In this talk, we introduce the robust directed $b$-matching problem. An instance of the problem consists of a directed Graph with costs on each arc and uncertain capacities on each vertex. The uncertainty is expressed through a set of possible capacities, called scenarios, from which one scenario will occur. First, for each vertex, we set a pre-matching which fixes the value of the matching over all outgoing arcs. Then, depending on the pre-matching, the worst-case scenario is chosen. Finally, we set the matching respecting the pre-matching as well as the capacities of each vertex given by the scenario and minimizing the costs. We examine the problems complexity and show NP-hardness. We also explore the influence of the graphs bandwidth on the complexity of the problem and propose a pseudo-polynomial time algorithm on a special subclass of graphs.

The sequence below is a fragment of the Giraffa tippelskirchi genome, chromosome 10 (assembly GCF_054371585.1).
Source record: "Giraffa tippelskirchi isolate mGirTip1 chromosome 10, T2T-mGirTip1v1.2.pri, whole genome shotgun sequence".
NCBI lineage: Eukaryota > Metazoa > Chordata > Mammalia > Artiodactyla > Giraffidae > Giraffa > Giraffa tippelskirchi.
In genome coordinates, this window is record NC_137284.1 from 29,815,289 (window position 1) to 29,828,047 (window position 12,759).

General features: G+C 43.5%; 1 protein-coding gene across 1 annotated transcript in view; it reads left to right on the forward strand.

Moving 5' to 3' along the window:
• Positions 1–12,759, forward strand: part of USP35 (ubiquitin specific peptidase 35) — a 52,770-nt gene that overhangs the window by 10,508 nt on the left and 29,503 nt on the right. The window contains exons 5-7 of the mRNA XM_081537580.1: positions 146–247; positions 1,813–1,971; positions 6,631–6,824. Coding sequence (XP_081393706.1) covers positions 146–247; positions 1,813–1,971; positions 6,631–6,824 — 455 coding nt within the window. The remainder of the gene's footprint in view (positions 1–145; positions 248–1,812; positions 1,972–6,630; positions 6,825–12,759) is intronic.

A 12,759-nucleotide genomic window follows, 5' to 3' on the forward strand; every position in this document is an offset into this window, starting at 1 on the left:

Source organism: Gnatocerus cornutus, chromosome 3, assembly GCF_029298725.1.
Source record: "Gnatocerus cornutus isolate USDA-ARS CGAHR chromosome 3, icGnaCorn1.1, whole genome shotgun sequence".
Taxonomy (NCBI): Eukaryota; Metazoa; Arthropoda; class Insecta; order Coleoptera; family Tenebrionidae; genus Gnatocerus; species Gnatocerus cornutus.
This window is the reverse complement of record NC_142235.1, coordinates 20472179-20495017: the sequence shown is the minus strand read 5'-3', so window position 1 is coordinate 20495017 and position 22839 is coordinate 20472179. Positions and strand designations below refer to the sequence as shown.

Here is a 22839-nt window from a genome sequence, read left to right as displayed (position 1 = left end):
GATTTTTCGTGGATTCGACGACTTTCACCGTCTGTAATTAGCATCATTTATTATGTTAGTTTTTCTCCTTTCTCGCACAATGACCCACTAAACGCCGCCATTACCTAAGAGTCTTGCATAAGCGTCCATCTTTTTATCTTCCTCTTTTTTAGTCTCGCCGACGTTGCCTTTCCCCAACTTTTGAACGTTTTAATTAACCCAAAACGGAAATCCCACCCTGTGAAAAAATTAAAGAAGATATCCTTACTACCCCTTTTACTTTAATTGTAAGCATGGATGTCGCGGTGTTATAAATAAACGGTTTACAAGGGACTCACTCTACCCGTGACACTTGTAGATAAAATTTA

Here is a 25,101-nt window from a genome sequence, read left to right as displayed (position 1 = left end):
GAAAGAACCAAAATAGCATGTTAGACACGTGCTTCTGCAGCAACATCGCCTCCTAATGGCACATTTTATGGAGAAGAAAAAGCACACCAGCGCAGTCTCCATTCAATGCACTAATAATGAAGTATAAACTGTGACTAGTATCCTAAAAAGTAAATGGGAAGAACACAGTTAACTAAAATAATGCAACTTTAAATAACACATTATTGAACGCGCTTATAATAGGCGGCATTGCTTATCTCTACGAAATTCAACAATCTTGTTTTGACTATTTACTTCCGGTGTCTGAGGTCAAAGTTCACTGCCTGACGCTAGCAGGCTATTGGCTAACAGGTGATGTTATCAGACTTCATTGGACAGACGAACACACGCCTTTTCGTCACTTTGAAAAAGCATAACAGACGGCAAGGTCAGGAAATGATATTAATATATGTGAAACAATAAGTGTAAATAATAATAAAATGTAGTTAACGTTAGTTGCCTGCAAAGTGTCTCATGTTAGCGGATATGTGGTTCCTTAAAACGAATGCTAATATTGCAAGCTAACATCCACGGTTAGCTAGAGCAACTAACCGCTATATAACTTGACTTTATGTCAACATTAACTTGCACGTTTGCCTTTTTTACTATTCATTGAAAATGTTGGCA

The Elementary Shortest Path Problem (ESPP) is the problem of finding an elementary minimum-cost path in a directed graph between two nodes in such a way that each node on the path is visited exactly once. If the arc costs are non-negative, then the problem can be solved efficiently with a polynomial time algorithm like Dijkstra's algorithm. If negative arc costs are allowed, then the problem is NP-hard. We study an exact integer programming formulation for the ESPP and several semidefinite relaxations. We present a solution approach based on these relaxations.
18:30 Dinner and game night